Sitting in his office on the 16th floor of Dizengoff Tower in Tel Aviv, flanked by a gray-bearded Mbeki peering out of a frame on the wall and a South African flag, Gqiba announces that his government wants to engage the right-wing government of Ariel Sharon. "I always say revolutions have stages," he says. "We feel we need to move further now. We want to talk to Sharon. This is the next stage. I expect more ministers to come here. I'm working on this. It's a myth that we are anti-Israel. We want to prove we're not. We want to share our experience with Israel. We are not going to impose. We're not saying `Do this because we did it.' We want to be partners with them toward the goal of peace."

But, he adds, it must be remembered that "we were once a liberation movement. We rubbed shoulders with the Palestinians. They were our comrades in the liberation movement. And that relationship is still there. It is our moral duty to continue with that. But our relationship with the Palestinians is a strategic one that ultimately will benefit the State of Israel."

`Never kill civilians'

For all his empathy with the Palestinians, and the role he played in his own armed struggle, Gqiba rebukes the Palestinians for the manner in which they are waging theirs. "Today, we are the only country, on moral grounds, which is able to say to the Palestinians, `You guys, we don't think your strategy of using suicide bombers is justified.' It is terrorism. It is not accepted by international law. It has nothing to do with the military code. We have said this openly. We don't support suicide bombings. We are clear on this.

"The military aspect of the struggle cannot become an end in itself. It has to be a means to a political goal. Whatever we did on the military side was to force the regime toward the ultimate goal - the political one, of negotiation. That's where the difference is. We were led by politicians. Not the military leading the struggle. The military element must not become an end in itself ... For the Palestinians, the military element has become the thing. The Palestinians need to pause. Every bomb that kills civilians is counterproductive [for them]. It undermines them. At this point, they should say, `We need to sit down. We need to talk.'"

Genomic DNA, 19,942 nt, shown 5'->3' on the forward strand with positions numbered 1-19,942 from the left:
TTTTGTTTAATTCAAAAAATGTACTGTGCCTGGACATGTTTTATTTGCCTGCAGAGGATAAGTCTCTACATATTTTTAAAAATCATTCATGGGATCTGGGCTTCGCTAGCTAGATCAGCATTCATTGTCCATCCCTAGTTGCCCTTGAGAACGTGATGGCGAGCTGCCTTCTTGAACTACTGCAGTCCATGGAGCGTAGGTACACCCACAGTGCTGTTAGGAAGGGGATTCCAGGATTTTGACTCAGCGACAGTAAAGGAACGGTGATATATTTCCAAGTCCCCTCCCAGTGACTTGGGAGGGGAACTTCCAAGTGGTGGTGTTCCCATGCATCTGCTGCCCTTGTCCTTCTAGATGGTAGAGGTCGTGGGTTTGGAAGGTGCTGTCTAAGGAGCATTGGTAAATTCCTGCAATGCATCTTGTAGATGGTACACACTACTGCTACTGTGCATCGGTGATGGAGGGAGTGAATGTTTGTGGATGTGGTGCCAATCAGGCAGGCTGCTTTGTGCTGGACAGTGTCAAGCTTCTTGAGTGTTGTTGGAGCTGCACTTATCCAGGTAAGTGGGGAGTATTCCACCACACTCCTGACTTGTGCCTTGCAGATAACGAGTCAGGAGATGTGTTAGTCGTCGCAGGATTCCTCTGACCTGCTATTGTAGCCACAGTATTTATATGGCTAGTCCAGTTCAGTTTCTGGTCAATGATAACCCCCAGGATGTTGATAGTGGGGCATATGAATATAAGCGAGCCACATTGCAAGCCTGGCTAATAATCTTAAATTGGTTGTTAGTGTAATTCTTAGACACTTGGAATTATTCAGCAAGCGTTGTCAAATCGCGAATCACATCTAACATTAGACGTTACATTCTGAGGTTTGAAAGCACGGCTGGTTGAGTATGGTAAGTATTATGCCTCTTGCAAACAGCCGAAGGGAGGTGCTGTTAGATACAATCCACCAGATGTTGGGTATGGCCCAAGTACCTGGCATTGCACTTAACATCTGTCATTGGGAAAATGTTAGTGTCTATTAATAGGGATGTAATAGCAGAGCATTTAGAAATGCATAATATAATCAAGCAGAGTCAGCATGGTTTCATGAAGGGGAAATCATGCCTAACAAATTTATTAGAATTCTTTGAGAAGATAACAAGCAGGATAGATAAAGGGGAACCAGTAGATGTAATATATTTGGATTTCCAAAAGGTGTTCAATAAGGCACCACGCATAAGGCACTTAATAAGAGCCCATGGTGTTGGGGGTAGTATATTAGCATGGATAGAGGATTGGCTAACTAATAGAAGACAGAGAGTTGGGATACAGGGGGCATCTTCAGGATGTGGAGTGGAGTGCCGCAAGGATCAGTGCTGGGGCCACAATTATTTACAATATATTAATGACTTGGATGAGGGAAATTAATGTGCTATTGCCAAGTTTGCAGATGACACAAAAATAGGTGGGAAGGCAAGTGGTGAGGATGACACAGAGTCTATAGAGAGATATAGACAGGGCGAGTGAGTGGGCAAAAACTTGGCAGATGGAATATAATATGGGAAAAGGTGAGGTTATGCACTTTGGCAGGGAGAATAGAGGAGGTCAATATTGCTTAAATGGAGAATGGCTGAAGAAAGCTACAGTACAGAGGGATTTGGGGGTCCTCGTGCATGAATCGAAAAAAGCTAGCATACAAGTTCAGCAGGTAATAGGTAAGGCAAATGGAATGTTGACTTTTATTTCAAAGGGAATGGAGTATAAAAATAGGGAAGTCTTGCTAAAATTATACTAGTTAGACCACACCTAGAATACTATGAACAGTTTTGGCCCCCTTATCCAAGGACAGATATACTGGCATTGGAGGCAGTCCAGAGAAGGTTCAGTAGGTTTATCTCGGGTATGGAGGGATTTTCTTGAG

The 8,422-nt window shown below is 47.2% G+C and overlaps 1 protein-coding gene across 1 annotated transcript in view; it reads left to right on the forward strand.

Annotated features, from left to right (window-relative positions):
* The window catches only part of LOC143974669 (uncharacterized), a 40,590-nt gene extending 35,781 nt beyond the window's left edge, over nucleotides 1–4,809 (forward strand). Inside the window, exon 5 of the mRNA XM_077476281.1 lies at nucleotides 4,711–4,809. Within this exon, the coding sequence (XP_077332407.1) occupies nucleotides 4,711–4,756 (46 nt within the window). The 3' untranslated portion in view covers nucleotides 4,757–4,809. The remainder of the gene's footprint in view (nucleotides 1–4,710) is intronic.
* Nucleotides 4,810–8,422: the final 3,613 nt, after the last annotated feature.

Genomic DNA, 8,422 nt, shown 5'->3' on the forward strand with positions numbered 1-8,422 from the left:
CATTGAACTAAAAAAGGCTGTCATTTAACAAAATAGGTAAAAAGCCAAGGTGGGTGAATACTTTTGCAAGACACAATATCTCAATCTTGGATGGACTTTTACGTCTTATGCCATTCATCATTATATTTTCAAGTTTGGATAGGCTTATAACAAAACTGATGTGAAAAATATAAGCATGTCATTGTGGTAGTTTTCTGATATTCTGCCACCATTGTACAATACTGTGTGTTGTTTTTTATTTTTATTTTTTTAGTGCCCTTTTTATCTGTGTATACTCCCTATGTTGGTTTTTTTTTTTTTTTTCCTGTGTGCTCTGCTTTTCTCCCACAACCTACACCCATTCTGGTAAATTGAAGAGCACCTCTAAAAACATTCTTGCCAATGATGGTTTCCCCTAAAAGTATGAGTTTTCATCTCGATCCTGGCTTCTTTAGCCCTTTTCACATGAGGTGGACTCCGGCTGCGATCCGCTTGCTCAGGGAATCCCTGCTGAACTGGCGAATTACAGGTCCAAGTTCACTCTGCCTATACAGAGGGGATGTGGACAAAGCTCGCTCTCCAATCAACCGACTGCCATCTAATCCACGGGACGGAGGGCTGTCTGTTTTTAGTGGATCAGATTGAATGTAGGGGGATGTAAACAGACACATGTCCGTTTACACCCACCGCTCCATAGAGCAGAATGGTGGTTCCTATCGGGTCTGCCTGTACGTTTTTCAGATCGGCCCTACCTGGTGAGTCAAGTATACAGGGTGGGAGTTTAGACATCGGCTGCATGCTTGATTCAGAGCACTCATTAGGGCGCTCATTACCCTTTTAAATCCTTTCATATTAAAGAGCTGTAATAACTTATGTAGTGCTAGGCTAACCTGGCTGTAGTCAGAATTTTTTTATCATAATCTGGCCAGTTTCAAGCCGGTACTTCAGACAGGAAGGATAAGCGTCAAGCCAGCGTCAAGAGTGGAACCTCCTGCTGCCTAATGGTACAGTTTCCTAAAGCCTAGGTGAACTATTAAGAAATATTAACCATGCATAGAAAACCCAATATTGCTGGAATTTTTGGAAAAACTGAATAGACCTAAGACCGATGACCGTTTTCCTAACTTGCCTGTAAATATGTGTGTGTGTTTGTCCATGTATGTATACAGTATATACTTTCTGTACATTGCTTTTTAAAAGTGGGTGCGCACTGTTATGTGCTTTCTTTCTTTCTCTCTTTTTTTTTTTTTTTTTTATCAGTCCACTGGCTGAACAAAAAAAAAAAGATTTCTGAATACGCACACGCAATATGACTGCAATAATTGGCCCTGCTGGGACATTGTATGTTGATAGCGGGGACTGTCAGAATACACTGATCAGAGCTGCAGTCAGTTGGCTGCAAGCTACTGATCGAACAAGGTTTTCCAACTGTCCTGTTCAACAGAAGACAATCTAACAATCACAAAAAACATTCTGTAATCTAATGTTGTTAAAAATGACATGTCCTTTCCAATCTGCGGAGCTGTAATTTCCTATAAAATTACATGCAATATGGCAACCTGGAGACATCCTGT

During its campaign against the white government, the ANC directed its armed actions almost exclusively at military and infrastructure targets. The number of civilian casualties in armed operations was very low. "We were told, `Never, never kill civilians.' We used to say, `If you do, you will face a firing squad.' That's how we understood it. The aim was political and not military mobilization. With the Palestinians, the military dimension has become too dominant. Their targets are wrong. You cannot target civilians. We cannot support that."

What about striking at Israeli military targets in the West Bank and Gaza Strip?

Gqiba: "I don't want to be part and parcel of this war. I don't want to be involved. I want to end it. If the two sides do decide to fight, then it must be military versus military. It must not be against civilians.

"I have a young daughter and a young son here. When they go to any restaurant I want them to feel free. Not to be afraid of bombs. But at the same time the State of Israel should not target civilians. Collective punishment is totally unacceptable. How do you destroy a whole family. You destroy houses just because one person there belongs to the liberation movement, is a guerrilla. They're creating enemies. Both sides have lost the moral high ground. It's an eye for an eye. It's madness and they have to stop it."

Drawing again on the South African experience, Gqiba raps Israel for isolating Yasser Arafat. "If you want peace in this part of the world you need to talk to the Palestinians as equal partners. Don't talk to them as juniors. And you don't impose leaders. Everybody [here] hates Arafat. But we want to warn them, that this is exactly what the racist regime [in South Africa] used to say. They couldn't talk to Mandela because he was a terrorist. In the end, they were forced to talk to him. As long as Arafat is the elected leader, as long as he is accepted by the Palestinians, you must talk to him."

Many Israelis believe Arafat is no longer a partner because he is not prepared to make the compromises necessary for a two-state solution. That his ultimate goal is to wipe out the State of Israel.